V-22 Osprey in flight
This aircraft first flew in 1989 and, to date, has cost $28.8 billion. And it just went into active service late last year. The Osprey has been “tested” in Iraq although did not fly on any combat missions. So far it has not been deployed to Afghanistan.
Conversations have come up recently about the F-22 Raptor and its future with the Air Force, especially since it is primarily an air superiority aircraft in an age when that has not been an issue. This incredibly expensive piece of hardware is the beneficiary of an attempt by some members of congress to buy additional units. Pres. Obama has threatened to veto a defense appropriations bill if it includes funding for additional F22s which the military has not requested.
But the Osprey is more problematic. It is supposed to replace 2 highly reliable but aging helicopters, the twin rotor CH-46 Sea Knight and the CH-53 Sea Stallion currently used by the Marines and Navy. These helicopters have been around since Viet Nam. The most important thing about them though is that they work!
CH-53 Sea Stallion
From a military point of view, the United States is far more likely to be in a conflict requiring “boots on the ground” than air superiority. We are far more likely to have to land Marines by air assault and to then support those troops than to engage in aerial “dog fights”. Those Marines and soldiers deserve the best support that is possible to provide. Support that works and facilitates their mission.
CH-46 Sea Knight
Here are some scary things about the Osprey (according to the Union Tribune and North County Times articles):
The Osprey was originally specified to carry 24 troops, however heavier troop equipment has reduced that to 20 and the planned installation of a gun in the Osprey’s belly to improve its defense would reduce that to 18.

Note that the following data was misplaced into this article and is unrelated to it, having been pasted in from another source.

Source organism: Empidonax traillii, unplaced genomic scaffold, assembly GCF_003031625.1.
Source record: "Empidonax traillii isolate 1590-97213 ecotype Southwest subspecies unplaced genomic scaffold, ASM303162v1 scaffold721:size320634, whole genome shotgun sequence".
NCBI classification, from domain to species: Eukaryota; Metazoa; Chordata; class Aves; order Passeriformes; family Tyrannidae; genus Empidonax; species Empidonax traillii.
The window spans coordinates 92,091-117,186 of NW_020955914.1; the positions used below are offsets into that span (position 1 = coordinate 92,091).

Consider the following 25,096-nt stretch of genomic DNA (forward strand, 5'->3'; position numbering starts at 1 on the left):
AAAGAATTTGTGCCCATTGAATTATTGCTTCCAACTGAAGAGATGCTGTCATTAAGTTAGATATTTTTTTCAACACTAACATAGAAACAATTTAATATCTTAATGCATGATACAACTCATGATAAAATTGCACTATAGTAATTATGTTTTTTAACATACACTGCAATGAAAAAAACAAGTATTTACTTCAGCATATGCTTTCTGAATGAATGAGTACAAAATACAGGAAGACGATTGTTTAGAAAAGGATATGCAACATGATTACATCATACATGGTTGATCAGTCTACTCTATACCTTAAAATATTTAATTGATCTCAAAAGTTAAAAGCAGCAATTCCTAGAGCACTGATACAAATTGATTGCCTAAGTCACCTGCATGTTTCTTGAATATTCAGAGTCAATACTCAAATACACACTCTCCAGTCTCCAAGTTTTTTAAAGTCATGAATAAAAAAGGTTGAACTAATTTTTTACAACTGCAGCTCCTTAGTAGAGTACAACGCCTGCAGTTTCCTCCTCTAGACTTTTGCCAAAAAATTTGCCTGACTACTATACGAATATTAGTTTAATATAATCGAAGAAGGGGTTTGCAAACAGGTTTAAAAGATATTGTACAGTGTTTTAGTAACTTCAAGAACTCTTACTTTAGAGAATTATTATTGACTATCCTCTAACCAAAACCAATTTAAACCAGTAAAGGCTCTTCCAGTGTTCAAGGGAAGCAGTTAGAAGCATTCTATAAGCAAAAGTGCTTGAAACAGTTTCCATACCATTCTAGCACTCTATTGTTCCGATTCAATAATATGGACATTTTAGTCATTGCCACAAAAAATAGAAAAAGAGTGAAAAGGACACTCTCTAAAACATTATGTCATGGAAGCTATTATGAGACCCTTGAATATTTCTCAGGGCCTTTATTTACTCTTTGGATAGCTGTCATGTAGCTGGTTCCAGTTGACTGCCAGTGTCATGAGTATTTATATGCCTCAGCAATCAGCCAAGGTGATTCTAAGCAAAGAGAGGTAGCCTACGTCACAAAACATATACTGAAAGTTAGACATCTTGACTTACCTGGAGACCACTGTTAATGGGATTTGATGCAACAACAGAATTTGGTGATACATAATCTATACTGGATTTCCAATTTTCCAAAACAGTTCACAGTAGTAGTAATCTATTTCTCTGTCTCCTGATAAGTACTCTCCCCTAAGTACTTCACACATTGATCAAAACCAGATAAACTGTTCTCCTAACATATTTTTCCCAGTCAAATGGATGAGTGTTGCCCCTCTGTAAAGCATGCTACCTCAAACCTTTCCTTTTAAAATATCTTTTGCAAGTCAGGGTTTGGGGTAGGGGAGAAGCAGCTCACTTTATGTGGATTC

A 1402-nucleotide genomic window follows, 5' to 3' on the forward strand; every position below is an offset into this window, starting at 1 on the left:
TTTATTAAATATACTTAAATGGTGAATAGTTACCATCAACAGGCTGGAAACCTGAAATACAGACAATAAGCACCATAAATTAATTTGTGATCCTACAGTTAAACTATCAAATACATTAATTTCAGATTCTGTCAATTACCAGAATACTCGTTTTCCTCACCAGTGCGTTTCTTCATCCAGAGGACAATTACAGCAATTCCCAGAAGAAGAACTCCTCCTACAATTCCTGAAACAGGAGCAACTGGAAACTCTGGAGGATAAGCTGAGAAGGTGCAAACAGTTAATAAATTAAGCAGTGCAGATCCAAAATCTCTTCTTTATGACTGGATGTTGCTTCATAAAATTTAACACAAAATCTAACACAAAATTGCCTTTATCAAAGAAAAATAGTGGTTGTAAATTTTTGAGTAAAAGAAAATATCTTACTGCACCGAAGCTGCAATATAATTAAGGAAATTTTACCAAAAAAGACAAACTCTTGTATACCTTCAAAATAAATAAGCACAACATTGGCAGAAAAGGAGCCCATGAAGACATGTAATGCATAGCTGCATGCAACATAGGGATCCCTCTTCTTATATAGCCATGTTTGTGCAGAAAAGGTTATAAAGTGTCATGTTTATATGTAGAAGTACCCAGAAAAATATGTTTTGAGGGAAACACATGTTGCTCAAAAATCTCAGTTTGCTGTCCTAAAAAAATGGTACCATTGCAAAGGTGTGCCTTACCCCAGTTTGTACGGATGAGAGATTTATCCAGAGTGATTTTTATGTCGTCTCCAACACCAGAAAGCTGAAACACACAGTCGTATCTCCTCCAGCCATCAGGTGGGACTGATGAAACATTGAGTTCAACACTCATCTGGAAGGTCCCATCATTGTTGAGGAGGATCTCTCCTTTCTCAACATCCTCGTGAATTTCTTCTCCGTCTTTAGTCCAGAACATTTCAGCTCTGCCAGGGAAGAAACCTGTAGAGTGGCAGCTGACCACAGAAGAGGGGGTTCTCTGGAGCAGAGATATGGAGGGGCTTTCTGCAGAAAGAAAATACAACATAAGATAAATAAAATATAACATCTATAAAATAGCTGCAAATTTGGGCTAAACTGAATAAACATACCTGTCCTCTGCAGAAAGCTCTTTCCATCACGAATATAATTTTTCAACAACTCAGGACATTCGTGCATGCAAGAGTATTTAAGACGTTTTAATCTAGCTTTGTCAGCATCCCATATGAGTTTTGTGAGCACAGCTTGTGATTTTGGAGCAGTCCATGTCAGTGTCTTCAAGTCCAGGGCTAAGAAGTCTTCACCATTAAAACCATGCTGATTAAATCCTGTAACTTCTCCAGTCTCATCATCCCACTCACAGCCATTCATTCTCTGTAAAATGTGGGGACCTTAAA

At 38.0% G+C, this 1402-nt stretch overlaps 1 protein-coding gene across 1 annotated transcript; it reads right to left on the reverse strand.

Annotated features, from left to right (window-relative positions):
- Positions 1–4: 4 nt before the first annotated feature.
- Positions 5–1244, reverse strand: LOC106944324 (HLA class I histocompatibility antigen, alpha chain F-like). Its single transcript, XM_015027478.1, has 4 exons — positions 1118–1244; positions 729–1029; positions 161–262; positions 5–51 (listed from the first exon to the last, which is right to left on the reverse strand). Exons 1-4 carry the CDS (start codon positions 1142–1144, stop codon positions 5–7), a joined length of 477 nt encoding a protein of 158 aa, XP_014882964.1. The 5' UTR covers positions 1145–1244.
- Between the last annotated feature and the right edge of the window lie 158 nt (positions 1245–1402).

The Osprey has an operating ceiling of 10,000 feet (apparently because of problems with the aircraft’s de-icing system). In Afghanistan, many peaks are over 12,000 feet in height.
The cost of operating the Osprey has more than doubled from original estimates and is now $11,000 per hour, twice what it cost for the CH-46. And the cost per aircraft has increased more than 148 percent from $37.7 million when first launched in 1985 to $93.4 million today. And remember, when close to the ground in landing or take-off mode, the aircraft is highly vulnerable to some dude with a rocket propelled grenade being able to shoot it down for about $100!
“It can’t land without power—a vital maneuver called autorotation that saved thousands of lives in Vietnam—without the danger of flipping into its own downwash. It isn’t capable of maneuvering in combat conditions.” (Union Tribune)
V-22 Osprey in Iraq
Rep. Edolphus Towns, D-NY was quoted in the Union Tribune article as saying: “It can’t be used in hot weather. It can’t be used in cold weather. It can’t be used in sand. The list of what the Osprey can’t do is longer than what it can do.” Towns chairs the House Committee on Oversight and Government Reform which is investigating the cost overruns and mechanical problems of the Osprey.
The Government Accountability Office has “recommended a new analysis of the military’s needs” in terms of the Osprey program projected to cost $75 billion over the 30-year program cost. Of course, part of the question is when did the program start? 1985? In that case it only has 6 years to go and so far no widespread deployment of the aircraft.
It is scheduled to be deployed to Miramar Marine Airbase and Camp Pendleton. Miramar in San Diego and Pendleton 40 miles north of San Diego.
The F-22 Raptor can fulfill its mission. The debate is about the relevance and cost of the mission. Few doubt the relevance of the V-22 Osprey’s mission. The Osprey is a cool-looking aircraft. But cool-looking doesn’t get the mission of the Marine Corps accomplished.
(Note: All photos from Google Images)